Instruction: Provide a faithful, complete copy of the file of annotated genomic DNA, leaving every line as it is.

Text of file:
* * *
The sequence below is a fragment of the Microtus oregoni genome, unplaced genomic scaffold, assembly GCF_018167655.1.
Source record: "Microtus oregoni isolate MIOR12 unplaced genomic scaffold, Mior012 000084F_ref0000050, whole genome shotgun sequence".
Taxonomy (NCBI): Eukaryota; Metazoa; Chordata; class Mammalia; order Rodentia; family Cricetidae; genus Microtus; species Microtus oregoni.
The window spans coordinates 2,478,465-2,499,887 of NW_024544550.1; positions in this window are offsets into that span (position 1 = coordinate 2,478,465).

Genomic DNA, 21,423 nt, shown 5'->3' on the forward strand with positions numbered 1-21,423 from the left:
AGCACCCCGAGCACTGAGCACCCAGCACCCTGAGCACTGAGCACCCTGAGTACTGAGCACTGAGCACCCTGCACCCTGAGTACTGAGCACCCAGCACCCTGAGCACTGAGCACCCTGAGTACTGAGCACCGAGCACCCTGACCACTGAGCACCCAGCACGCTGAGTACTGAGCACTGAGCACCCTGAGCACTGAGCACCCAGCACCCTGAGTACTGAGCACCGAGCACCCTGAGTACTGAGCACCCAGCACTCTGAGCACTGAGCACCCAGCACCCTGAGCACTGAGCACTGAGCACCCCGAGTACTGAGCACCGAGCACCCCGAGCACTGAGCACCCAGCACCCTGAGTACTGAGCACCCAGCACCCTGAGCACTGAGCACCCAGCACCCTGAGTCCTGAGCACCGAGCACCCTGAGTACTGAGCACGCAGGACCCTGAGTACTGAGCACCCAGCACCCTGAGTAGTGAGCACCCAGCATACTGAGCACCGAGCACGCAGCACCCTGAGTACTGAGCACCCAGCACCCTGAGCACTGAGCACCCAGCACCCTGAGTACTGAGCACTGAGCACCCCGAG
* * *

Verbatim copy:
The sequence below is a fragment of the Microtus oregoni genome, unplaced genomic scaffold, assembly GCF_018167655.1.
Source record: "Microtus oregoni isolate MIOR12 unplaced genomic scaffold, Mior012 000084F_ref0000050, whole genome shotgun sequence".
Taxonomy (NCBI): Eukaryota; Metazoa; Chordata; class Mammalia; order Rodentia; family Cricetidae; genus Microtus; species Microtus oregoni.
The window spans coordinates 2,478,465-2,499,887 of NW_024544550.1; positions in this window are offsets into that span (position 1 = coordinate 2,478,465).

Genomic DNA, 21,423 nt, shown 5'->3' on the forward strand with positions numbered 1-21,423 from the left:
AGCACCCCGAGCACTGAGCACCCAGCACCCTGAGCACTGAGCACCCTGAGTACTGAGCACTGAGCACCCTGCACCCTGAGTACTGAGCACCCAGCACCCTGAGCACTGAGCACCCTGAGTACTGAGCACCGAGCACCCTGACCACTGAGCACCCAGCACGCTGAGTACTGAGCACTGAGCACCCTGAGCACTGAGCACCCAGCACCCTGAGTACTGAGCACCGAGCACCCTGAGTACTGAGCACCCAGCACTCTGAGCACTGAGCACCCAGCACCCTGAGCACTGAGCACTGAGCACCCCGAGTACTGAGCACCGAGCACCCCGAGCACTGAGCACCCAGCACCCTGAGTACTGAGCACCCAGCACCCTGAGCACTGAGCACCCAGCACCCTGAGTCCTGAGCACCGAGCACCCTGAGTACTGAGCACGCAGGACCCTGAGTACTGAGCACCCAGCACCCTGAGTAGTGAGCACCCAGCATACTGAGCACCGAGCACGCAGCACCCTGAGTACTGAGCACCCAGCACCCTGAGCACTGAGCACCCAGCACCCTGAGTACTGAGCACTGAGCACCCCGAG